While religion has been seen as an obstacle for LGBT persons and has been used as a justification for not giving them their full rights, according to Sharon Groves, Director of Religion and Faith at Human Rights Campaign, it was the reason that the marriage equality campaigns in those above states succeeded.

Sharon Groves, Religious Activist

Dr. Groves, a lay leader at a Unitarian Church, chaired the Committee on Ministry and worked on community voting rights, and neighborhood outreach, and racial justice issues, says that religious engagement was a key to the solution: a thoughtful, multidimensional engagement with people of faith made the difference in each of these four campaigns.  A writer of numerous articles on marriage equality, Dr. Groves has been with the HRC since 2005.

Historically, LGBT activists have been resistant to engaging faith communities.  After all, in many cases, LGBT persons have been made to feel unwelcome in their congregations, their communities, and sometimes, in their own homes where they have been ostracized.

Proposition 8 Regarded as Too Secular

Using Proposition 8 ‘s defeat in California as an example of what can go wrong when religious communities are not focused. The Rev. Rebecca Voelkel wrote after Proposition 8’s loss that “it is naive to believe that rights-based arguments can trump the value-based arguments of conservative religious leaders. It’s also naive to ignore the power and influence of the moral authority given to religious leaders within communities of faith.”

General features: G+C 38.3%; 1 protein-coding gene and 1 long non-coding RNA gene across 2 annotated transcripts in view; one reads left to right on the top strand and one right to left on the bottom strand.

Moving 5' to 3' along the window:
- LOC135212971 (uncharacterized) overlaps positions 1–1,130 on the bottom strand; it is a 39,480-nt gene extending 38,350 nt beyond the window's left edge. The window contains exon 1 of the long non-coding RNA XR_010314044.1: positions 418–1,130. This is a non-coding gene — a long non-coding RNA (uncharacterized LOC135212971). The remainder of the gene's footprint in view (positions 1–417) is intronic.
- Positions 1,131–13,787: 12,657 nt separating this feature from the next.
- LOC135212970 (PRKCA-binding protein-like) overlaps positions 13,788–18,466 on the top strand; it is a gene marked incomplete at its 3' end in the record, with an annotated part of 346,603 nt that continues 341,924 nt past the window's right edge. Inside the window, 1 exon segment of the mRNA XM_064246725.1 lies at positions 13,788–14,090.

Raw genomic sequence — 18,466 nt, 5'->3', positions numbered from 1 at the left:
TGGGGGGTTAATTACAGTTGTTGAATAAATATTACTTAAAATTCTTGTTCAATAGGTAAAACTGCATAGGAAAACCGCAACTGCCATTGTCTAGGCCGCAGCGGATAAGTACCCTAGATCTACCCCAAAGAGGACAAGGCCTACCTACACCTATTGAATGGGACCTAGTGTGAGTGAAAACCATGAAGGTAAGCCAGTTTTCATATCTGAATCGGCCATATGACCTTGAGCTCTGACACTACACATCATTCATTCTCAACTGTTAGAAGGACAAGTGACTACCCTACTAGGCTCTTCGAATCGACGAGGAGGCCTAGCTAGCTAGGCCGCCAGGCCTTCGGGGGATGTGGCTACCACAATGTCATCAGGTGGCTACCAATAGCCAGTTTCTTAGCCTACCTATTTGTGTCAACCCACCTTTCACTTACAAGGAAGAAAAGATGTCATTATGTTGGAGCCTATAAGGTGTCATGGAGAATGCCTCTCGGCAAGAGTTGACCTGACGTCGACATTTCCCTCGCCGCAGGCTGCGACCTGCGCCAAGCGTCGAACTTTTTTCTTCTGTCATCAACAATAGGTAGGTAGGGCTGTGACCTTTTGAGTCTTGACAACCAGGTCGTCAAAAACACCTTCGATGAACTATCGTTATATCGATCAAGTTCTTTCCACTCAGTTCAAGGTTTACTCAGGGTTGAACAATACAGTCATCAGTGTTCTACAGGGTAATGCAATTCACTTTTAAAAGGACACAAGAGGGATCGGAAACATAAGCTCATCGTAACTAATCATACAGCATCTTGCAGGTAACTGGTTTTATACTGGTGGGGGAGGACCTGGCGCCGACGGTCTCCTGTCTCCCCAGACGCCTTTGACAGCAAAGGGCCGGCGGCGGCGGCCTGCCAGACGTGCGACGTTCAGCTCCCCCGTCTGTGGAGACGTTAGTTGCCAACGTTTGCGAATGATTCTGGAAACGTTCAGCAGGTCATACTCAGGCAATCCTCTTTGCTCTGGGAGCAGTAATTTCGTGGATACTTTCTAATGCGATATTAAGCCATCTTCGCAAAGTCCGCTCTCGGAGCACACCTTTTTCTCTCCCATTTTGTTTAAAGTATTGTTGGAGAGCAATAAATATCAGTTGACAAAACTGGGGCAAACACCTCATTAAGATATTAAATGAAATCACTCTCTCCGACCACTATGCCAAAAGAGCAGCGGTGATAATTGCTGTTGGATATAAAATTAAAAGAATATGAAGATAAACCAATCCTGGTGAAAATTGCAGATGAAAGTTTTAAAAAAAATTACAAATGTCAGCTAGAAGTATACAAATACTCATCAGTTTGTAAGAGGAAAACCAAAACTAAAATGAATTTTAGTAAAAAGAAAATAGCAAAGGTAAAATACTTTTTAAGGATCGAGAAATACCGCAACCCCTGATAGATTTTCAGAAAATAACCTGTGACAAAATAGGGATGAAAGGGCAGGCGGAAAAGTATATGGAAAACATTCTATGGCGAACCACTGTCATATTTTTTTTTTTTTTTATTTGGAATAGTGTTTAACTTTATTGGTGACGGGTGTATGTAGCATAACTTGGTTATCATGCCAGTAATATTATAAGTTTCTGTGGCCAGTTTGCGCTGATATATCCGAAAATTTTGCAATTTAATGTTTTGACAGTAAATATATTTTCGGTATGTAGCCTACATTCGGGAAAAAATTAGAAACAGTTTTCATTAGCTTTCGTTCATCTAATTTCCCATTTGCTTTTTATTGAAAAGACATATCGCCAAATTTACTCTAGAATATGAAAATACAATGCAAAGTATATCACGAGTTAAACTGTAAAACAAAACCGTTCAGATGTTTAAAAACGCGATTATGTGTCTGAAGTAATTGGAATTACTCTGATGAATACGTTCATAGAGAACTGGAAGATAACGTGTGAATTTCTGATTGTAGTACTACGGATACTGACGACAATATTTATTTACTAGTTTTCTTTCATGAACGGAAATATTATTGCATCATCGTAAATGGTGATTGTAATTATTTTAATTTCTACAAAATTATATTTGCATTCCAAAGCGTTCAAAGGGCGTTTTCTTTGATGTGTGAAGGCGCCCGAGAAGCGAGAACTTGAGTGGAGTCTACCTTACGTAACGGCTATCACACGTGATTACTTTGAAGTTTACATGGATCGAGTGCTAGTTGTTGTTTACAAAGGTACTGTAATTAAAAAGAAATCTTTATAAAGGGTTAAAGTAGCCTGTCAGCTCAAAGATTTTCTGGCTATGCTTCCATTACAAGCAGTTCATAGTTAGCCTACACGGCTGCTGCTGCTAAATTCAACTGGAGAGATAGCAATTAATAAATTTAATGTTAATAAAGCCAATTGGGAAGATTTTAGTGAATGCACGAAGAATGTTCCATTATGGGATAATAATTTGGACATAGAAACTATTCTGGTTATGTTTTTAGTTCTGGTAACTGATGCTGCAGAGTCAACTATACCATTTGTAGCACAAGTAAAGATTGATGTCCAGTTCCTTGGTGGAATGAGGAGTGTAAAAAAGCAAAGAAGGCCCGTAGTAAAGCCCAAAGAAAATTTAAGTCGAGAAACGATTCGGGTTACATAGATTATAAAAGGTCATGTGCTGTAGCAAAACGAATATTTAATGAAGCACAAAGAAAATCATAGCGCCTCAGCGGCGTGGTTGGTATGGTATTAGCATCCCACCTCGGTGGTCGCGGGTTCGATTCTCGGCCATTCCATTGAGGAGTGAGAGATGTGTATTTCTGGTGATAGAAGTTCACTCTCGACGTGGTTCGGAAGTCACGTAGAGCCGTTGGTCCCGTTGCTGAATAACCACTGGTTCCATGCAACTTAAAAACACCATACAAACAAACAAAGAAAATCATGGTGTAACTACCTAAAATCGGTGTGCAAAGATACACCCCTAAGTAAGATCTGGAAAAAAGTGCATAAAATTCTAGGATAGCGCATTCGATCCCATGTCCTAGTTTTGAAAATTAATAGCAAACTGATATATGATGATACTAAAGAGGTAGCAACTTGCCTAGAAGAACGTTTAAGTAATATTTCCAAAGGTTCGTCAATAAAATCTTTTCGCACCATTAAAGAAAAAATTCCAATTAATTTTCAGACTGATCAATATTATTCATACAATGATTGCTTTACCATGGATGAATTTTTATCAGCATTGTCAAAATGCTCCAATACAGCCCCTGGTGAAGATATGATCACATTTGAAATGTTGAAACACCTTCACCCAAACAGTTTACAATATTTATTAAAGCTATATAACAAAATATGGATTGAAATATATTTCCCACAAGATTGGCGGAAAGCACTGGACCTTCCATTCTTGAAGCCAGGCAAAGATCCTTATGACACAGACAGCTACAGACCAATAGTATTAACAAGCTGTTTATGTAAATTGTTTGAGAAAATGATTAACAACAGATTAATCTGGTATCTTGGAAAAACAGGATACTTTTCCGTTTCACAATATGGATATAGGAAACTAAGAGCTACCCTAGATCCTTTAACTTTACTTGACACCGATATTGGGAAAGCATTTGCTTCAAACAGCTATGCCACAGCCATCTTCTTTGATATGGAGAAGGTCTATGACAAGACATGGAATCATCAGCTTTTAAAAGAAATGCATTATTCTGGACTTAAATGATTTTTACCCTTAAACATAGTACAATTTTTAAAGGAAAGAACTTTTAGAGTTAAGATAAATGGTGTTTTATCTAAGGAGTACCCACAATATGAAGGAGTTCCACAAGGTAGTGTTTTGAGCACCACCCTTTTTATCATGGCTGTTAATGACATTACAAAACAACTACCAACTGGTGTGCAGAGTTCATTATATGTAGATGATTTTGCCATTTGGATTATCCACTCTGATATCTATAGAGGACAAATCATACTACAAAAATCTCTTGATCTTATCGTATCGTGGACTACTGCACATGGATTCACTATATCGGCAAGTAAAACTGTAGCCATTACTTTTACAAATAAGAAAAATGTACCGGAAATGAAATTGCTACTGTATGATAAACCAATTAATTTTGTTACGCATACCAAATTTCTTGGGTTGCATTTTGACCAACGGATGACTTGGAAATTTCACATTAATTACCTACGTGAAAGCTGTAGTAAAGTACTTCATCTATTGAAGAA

Now Religious Leaders Know Better

This time around, political strategist and religious leaders knew that religion would be a decisive factor in the four states’ elections. So, they organized.  Each state’s campaign had a faith director and faith organizers.

What Minnesota Did

Campaign efforts (phone banking, canvassing, persuasion efforts) were all in sync with faith communities.  For instance, nearly 3,000 faith leaders made 10 to 30 one-on-one calls to people of faith. These methods were particularly effective for undecided voters and were used in all four states.

A Black Coalition Proved Fruitful

In Maryland, the Rev. MacArthur Flournoy worked together with Reverend Delman Coates, an African American Baptist, who became a spokesperson for marriage equality.  Through alliance with LGBT clergy and straight persons, the black faith team made progress in undermining the assumption that gay marriage was only a concern for white people.

Pro-Equality Roman Catholic Organizing

In all four states, there was an increase in pro-equality Roman Catholic organizing.  Catholics for Marriage Equality, using a Maine model, emerged in all four states.  This loose federation gave permission to Catholics to follow their conscience even if it meant disagreeing with their  bishops.

Washington State, as well as the other three, ran powerful ads in major newspapers across the state highlighting Catholic support. Thousands of Catholics were mobilized and raised the money for these ads.

Religious Leaders were Promoted